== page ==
ADRIAN — Candidates for Michigan’s new 34th House of Representatives district took questions Thursday at a forum in Adrian.
Republicans Julie Moore of Adrian Township, Ryan Rank of Madison Township and State Sen. Dale Zorn of Onsted are seeking their party’s nomination in the Aug. 2 primary election. They participated in the forum hosted by the Lenawee County branch of the NAACP at Adrian Julianne High School and George Argyros Performing Arts Center.
The winner of the Republican primary will face Democrat John Dahlgren of Clinton, who is unopposed in the Democratic primary and was not at Thursday’s forum.
Moore is a nurse, Rank is the recently retired fire chief of Madison Township, and Zorn is finishing his term in the Michigan Senate. He cannot run for re-election to the Senate due to term limits. He still has one possible term in the House.
Dale Gaertner of radio station WLEN in Adrian was the forum moderator.
Candidates for Lenawee County District Judge, the new 5th United States House District and the new 16th Michigan Senate District also took part in the forum. A story on the judge candidates will be released at a later date. Only one candidate showed up for the other two races. The Daily Telegram will publish the profiles of these candidates separately.
The 34th District covers most of Lenawee County. Some other districts cross into neighboring counties.
Economic development and education are Zorn’s main legislative priority, he said.
“The two work together,” he said. “Neither has priority without the other. It is very important to all of us in this community to provide our children with a good education, when they are young, so that they can find their way to their future.
Moore said education was her top priority.
“Kids in Lenawee County aren’t really reaching those excellent reading levels that we need them to have,” she said. “There’s definitely a gap between what they know and what they can do in the job market.”
Rank said he wanted to bring back family values and protect individual rights while focusing on education, mental health and public safety services.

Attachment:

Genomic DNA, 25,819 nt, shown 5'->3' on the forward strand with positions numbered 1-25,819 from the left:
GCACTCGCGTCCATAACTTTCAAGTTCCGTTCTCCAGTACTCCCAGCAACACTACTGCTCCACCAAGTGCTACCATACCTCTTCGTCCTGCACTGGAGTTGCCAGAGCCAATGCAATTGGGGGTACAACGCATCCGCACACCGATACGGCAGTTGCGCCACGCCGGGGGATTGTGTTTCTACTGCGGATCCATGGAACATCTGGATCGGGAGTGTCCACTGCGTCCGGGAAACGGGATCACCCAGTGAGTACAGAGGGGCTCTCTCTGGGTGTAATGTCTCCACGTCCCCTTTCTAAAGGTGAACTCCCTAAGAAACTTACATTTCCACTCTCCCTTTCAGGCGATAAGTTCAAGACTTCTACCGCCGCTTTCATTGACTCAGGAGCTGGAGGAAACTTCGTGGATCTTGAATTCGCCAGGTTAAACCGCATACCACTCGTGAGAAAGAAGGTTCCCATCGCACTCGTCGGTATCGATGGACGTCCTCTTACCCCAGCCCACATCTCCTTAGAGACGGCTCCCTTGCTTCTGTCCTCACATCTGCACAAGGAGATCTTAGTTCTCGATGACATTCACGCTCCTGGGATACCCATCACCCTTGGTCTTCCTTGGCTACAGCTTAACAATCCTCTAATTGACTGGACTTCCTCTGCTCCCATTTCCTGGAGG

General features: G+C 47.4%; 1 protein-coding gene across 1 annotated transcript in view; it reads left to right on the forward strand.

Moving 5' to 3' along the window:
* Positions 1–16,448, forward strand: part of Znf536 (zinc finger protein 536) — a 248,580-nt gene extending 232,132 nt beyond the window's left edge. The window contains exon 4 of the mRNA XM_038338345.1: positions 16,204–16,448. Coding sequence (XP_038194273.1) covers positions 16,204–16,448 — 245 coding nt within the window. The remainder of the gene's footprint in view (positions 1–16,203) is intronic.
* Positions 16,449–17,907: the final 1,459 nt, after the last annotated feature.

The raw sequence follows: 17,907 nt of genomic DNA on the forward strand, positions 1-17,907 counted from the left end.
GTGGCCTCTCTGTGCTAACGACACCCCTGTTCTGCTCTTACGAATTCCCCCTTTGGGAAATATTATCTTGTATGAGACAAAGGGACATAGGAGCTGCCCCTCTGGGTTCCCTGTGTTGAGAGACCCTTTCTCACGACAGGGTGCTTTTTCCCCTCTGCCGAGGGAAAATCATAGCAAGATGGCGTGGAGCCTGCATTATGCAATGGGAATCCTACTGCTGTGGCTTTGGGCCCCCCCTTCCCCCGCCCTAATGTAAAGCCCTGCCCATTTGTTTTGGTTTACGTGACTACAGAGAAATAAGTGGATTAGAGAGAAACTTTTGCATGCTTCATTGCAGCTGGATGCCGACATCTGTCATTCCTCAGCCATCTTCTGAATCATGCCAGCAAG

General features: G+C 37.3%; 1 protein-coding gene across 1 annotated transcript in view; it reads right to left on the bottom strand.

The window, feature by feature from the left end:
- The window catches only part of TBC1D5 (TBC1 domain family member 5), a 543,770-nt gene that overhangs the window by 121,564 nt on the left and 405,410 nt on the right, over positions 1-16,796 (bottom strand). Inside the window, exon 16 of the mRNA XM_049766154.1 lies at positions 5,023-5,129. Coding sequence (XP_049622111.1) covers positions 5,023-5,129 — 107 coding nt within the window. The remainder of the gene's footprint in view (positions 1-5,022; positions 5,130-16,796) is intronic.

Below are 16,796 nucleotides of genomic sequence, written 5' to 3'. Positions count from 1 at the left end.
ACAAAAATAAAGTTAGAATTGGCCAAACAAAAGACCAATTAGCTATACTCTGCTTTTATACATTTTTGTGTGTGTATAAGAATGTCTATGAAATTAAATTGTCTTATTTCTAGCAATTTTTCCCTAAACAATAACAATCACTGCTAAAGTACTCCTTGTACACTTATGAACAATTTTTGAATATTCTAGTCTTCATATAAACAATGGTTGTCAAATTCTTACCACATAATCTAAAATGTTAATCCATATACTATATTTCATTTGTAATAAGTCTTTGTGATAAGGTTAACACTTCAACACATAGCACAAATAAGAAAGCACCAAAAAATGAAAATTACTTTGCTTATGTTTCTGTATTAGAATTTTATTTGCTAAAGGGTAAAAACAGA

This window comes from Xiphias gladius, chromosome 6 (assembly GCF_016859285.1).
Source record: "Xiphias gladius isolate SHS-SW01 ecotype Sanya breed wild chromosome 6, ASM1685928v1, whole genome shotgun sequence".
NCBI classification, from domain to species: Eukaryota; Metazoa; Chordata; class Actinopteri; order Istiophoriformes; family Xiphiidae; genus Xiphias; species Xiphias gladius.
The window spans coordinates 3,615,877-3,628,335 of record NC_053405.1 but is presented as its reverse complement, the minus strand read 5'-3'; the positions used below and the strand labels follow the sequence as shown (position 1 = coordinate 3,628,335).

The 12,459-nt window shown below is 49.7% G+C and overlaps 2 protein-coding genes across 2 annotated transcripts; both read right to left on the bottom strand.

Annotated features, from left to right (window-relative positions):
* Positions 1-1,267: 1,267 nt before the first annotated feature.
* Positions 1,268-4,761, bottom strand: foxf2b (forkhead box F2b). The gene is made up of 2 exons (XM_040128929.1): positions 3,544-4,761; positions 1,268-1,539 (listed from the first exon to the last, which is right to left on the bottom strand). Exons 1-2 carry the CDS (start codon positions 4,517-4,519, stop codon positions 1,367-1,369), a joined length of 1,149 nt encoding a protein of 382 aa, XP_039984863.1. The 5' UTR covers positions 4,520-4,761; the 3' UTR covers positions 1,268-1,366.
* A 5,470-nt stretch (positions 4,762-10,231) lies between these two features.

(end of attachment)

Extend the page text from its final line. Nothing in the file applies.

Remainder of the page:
He said education must focus on developing more skilled workers.
Specifically regarding the education system, Moore said school board members told him that parental involvement was part of the gap between successful and struggling students. She said more money for schools is not the answer.
“We need to work together in the community to make sure our students get the kind of help they need, whether it’s from family members, whether it’s from people who volunteering in school systems, but finding ways to get that tutoring and get our kids to the kind of learning that they need,” Moore said.
Rank said he would consider abolishing the Michigan Board of Education and letting local superintendents and school districts have control with parental input.
“What works here doesn’t necessarily work in Detroit. What works in Monroe doesn’t necessarily work here,” he said. “So trying to fit one size is not the idea.”
“The state must provide the tools for education in our school systems,” Zorn said. “We need to provide these tools to our students so they can find that path.”
He said his communication with local school administrators helped him “raise the bar for STEM and also for career technologies.” This also includes redirecting funds to school districts so they can acquire the type of equipment that students will use in their careers.
Rank said he will meet with Kathryn Szewczuk, executive director of the Lenawee Community Mental Health Authority, to find out what mental health services are needed in Lenawee County. He acknowledged recent legislation aimed at increasing access to mental health services, but said services must be built locally, rather than trying to apply a one-size-fits-all solution.
Zorn said that as he worked on this recent legislation, which included nearly $1 billion in spending, he was in contact with local mental health officials. He said he wants local officials to know what state lawmakers are working on, what the state is working with and what might happen. He said he also wanted to know what the local needs are.